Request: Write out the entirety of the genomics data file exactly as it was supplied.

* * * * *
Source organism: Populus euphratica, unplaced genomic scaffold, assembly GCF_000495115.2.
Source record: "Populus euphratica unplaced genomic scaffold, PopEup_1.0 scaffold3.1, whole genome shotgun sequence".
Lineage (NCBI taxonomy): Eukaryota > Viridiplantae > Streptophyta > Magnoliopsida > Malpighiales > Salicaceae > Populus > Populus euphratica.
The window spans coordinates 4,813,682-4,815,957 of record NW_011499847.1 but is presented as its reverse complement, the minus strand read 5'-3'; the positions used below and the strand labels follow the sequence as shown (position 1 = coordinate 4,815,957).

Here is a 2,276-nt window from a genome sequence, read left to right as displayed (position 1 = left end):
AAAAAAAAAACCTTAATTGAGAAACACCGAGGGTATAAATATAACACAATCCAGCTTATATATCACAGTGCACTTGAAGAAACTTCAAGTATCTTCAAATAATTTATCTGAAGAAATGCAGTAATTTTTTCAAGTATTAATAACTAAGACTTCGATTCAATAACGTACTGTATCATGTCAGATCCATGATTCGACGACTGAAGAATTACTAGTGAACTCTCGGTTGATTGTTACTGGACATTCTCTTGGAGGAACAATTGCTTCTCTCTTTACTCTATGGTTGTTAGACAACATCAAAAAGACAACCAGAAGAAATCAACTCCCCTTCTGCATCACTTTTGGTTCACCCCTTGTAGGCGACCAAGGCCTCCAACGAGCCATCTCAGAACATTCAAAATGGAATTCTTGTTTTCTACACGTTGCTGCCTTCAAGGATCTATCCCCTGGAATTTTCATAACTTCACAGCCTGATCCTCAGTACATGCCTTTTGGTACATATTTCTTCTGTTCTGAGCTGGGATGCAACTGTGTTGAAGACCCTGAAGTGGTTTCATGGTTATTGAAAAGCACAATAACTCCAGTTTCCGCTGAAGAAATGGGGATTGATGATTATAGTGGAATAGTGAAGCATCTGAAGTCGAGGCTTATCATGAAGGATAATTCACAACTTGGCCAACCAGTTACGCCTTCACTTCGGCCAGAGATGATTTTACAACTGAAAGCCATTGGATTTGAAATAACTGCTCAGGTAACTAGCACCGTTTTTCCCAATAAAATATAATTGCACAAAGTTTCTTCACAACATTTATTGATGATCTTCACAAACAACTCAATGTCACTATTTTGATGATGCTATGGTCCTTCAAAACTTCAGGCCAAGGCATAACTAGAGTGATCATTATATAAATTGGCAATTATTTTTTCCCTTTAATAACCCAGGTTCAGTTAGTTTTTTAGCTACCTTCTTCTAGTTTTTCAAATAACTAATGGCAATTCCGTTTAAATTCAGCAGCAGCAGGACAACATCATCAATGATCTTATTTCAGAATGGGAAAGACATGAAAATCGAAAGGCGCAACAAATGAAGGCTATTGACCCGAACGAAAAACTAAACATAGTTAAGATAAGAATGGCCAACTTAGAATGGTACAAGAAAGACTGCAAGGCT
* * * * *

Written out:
Source organism: Populus euphratica, unplaced genomic scaffold, assembly GCF_000495115.2.
Source record: "Populus euphratica unplaced genomic scaffold, PopEup_1.0 scaffold3.1, whole genome shotgun sequence".
Lineage (NCBI taxonomy): Eukaryota > Viridiplantae > Streptophyta > Magnoliopsida > Malpighiales > Salicaceae > Populus > Populus euphratica.
The window spans coordinates 4,813,682-4,815,957 of record NW_011499847.1 but is presented as its reverse complement, the minus strand read 5'-3'; the positions used below and the strand labels follow the sequence as shown (position 1 = coordinate 4,815,957).

Here is a 2,276-nt window from a genome sequence, read left to right as displayed (position 1 = left end):
AAAAAAAAAACCTTAATTGAGAAACACCGAGGGTATAAATATAACACAATCCAGCTTATATATCACAGTGCACTTGAAGAAACTTCAAGTATCTTCAAATAATTTATCTGAAGAAATGCAGTAATTTTTTCAAGTATTAATAACTAAGACTTCGATTCAATAACGTACTGTATCATGTCAGATCCATGATTCGACGACTGAAGAATTACTAGTGAACTCTCGGTTGATTGTTACTGGACATTCTCTTGGAGGAACAATTGCTTCTCTCTTTACTCTATGGTTGTTAGACAACATCAAAAAGACAACCAGAAGAAATCAACTCCCCTTCTGCATCACTTTTGGTTCACCCCTTGTAGGCGACCAAGGCCTCCAACGAGCCATCTCAGAACATTCAAAATGGAATTCTTGTTTTCTACACGTTGCTGCCTTCAAGGATCTATCCCCTGGAATTTTCATAACTTCACAGCCTGATCCTCAGTACATGCCTTTTGGTACATATTTCTTCTGTTCTGAGCTGGGATGCAACTGTGTTGAAGACCCTGAAGTGGTTTCATGGTTATTGAAAAGCACAATAACTCCAGTTTCCGCTGAAGAAATGGGGATTGATGATTATAGTGGAATAGTGAAGCATCTGAAGTCGAGGCTTATCATGAAGGATAATTCACAACTTGGCCAACCAGTTACGCCTTCACTTCGGCCAGAGATGATTTTACAACTGAAAGCCATTGGATTTGAAATAACTGCTCAGGTAACTAGCACCGTTTTTCCCAATAAAATATAATTGCACAAAGTTTCTTCACAACATTTATTGATGATCTTCACAAACAACTCAATGTCACTATTTTGATGATGCTATGGTCCTTCAAAACTTCAGGCCAAGGCATAACTAGAGTGATCATTATATAAATTGGCAATTATTTTTTCCCTTTAATAACCCAGGTTCAGTTAGTTTTTTAGCTACCTTCTTCTAGTTTTTCAAATAACTAATGGCAATTCCGTTTAAATTCAGCAGCAGCAGGACAACATCATCAATGATCTTATTTCAGAATGGGAAAGACATGAAAATCGAAAGGCGCAACAAATGAAGGCTATTGACCCGAACGAAAAACTAAACATAGTTAAGATAAGAATGGCCAACTTAGAATGGTACAAGAAAGACTGCAAGGCT